Neighbors gather on a stoop in Richmond Annex.
San Jose to Tehama; 80 to San Pablo
What can you get for $260,000 in the Bay Area—a shoebox studio in the Tenderloin? How about a two-story stucco bungalow with a cedar-shaded porch, a fireplace, and a lavender-fringed patio? There’s no picket fence (yet), but a classic white one fronts the house next door, owned by a neighbor who works nights pouring Negronis in the Mission. For a cocktail of your own, there’s the classic Hotsy Totsy Club (601 San Pablo Ave.), a stroll south of the hood, which serves a mean Sazerac.
This fantasy abode isn’t in a zombie subdivision in Tracy but the thriving East Bay microhood known as Richmond Annex. A few years ago, the station wagons of blue-collar empty nesters sat idle in the driveways, but today flocks of young families are tending their gardens, converting old garages into art studios, and stocking up on sidewalk chalk. “There are no true starter homes in the Bay Area,” says Katie Flynn, a married and expecting law student new to the neighborhood, “except for here!”
Three blocks away on San Pablo Avenue, the pawn shops and thrift stores are making way for businesses like El Cerrito Natural Grocery Store’s extension (10387 San Pablo Ave.), a Rockridge-style market hall with a juice bar, and the new Elevation 66 brewpub (10082 San Pablo Ave., El Cerrito), which makes a killer East Bay IPA. True, it’s a small and spotty commercial district, but if you don’t mind traffic and a little grit, it has potential. As for crime, “We walk home from the Rialto theater (10070 San Pablo Ave.) all the time,” says Flynn of the film house that serves zin by the glass and shows first runs and classics. One last thing to consider: Lawrence Berkeley National Laboratory and UC Berkeley are planning a new joint campus just north of the Annex, and real estate speculators are already circling.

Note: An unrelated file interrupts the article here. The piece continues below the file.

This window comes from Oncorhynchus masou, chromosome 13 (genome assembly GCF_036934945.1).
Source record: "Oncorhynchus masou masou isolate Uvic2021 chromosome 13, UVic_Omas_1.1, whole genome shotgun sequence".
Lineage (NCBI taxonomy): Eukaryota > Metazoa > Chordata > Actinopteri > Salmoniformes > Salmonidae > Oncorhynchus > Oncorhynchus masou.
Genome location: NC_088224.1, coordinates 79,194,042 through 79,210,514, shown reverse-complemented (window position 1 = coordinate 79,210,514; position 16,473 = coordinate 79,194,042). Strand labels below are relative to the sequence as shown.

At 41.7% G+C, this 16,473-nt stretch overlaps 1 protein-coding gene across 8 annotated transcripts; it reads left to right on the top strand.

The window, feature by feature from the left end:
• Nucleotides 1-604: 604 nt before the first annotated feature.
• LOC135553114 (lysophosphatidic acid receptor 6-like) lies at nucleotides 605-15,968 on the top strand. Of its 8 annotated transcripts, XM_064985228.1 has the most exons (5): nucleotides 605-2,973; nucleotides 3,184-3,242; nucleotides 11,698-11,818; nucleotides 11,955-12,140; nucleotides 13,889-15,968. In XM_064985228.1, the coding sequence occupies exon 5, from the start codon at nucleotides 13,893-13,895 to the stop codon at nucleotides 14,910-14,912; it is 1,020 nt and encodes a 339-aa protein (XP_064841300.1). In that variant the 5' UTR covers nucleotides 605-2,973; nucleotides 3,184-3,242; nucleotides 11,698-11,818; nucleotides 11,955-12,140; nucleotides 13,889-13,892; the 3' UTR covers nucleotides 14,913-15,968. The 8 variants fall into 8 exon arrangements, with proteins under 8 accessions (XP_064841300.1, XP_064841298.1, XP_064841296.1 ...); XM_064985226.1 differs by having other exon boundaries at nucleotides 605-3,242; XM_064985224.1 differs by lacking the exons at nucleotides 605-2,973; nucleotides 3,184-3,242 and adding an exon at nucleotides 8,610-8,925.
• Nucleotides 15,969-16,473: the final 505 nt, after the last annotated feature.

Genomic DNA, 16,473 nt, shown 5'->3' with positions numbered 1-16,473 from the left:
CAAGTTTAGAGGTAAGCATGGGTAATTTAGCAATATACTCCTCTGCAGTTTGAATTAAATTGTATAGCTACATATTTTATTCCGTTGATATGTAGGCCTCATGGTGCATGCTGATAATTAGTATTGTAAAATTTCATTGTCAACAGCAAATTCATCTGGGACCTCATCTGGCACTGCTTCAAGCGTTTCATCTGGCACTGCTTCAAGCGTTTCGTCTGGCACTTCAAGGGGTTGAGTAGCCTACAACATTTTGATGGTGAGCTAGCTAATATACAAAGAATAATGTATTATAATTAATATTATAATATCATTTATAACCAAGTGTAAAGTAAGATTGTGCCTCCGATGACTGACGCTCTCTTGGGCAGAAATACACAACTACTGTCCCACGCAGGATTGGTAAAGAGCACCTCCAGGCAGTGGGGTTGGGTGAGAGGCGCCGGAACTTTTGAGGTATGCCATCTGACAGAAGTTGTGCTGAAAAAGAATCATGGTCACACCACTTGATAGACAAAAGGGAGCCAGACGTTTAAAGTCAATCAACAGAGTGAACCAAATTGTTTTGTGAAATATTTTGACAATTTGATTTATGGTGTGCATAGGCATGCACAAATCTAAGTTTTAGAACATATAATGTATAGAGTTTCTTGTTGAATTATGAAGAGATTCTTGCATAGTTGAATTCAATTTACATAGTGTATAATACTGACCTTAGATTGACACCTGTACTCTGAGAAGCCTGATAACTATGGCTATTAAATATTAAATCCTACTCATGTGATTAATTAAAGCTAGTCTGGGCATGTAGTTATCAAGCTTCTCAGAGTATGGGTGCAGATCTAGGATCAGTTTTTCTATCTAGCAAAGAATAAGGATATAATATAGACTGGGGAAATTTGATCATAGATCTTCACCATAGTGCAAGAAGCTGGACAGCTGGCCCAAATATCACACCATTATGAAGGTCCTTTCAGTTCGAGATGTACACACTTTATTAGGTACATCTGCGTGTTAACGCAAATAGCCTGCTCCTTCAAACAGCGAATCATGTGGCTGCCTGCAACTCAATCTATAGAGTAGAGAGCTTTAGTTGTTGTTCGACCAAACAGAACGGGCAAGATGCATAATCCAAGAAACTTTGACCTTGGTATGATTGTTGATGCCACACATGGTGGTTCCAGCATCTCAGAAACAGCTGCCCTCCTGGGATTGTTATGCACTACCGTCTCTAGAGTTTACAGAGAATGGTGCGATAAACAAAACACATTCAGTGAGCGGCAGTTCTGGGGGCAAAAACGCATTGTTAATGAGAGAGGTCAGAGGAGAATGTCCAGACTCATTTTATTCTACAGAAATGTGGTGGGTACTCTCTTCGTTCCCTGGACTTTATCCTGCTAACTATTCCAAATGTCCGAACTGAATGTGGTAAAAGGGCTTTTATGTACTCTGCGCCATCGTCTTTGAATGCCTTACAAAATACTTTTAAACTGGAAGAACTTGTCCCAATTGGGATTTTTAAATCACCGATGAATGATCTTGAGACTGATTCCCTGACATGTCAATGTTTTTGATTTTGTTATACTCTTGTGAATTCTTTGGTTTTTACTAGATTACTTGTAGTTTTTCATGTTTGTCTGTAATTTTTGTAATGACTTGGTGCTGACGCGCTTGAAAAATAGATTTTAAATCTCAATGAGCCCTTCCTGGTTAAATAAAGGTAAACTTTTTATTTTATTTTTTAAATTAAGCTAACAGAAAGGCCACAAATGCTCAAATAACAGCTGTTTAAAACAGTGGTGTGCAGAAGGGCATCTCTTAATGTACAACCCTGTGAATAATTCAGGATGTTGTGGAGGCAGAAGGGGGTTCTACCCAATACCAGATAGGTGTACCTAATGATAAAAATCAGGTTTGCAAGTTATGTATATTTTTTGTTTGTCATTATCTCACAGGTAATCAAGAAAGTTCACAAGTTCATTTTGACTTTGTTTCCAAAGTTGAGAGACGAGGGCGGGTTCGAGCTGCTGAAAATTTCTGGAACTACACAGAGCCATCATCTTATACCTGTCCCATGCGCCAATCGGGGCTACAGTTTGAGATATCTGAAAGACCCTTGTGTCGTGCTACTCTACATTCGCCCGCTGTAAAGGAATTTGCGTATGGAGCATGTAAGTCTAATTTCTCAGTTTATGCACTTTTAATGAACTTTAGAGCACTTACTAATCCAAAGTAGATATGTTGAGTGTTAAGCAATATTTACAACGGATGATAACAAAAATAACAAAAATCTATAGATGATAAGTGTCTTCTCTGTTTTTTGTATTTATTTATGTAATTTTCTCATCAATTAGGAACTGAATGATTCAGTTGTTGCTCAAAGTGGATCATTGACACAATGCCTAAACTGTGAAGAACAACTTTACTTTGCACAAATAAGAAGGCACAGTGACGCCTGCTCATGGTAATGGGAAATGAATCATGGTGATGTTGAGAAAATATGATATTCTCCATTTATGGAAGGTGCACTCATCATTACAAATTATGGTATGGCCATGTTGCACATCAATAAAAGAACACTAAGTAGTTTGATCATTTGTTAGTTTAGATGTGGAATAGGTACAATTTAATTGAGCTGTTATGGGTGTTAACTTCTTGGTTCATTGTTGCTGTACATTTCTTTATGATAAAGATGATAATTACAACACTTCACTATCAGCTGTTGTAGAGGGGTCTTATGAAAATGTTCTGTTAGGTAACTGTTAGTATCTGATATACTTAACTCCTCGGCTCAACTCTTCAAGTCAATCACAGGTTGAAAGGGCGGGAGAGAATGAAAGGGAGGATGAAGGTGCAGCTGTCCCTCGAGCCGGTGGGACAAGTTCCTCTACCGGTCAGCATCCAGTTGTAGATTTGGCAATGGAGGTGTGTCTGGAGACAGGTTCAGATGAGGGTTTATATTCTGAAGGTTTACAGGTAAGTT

Affordability: A+ (Rent for a two-bedroom house, $1,350; cost of a two-bedroom, $260,000)
Walkability to amenities: B- (No house in the Annex is more than four blocks from San Pablo Avenue, but keep in mind that the area is still developing)
Public transportation: B (A BART station is four blocks east; an AC express bus stop is one block south; a casual carpool is nearby)
Weather: A- (Summer forecast: 72 degrees, with a chance of fog)
Safety: B+ (relatively low and nonviolent crime)
The bummer: Aside from the Point Isabel dog park, there is no nearby green space
Read More: The Bay Area's top 10 neighborhoods
Ocean Beach: For a reminder that this is a beach town
Polk Gulch: For bustling nightlife (just don't call it the next Valencia)
NoPa: Because it's the Mission 10 years ago
Uptown Oakland: For a nonstop art orgy
North Beach East: For Little Italy charm without the tourist kitsch
Mission Creek: Because it's the new locavore mecca
Hayes Valley: For a livable MoMA
Dogpatch: Because it's an urban laboratory
Burlingame Terrace: Because maybe Pleasantville isn't lame after all
Originally published in the January 2013 issue of San Francisco.
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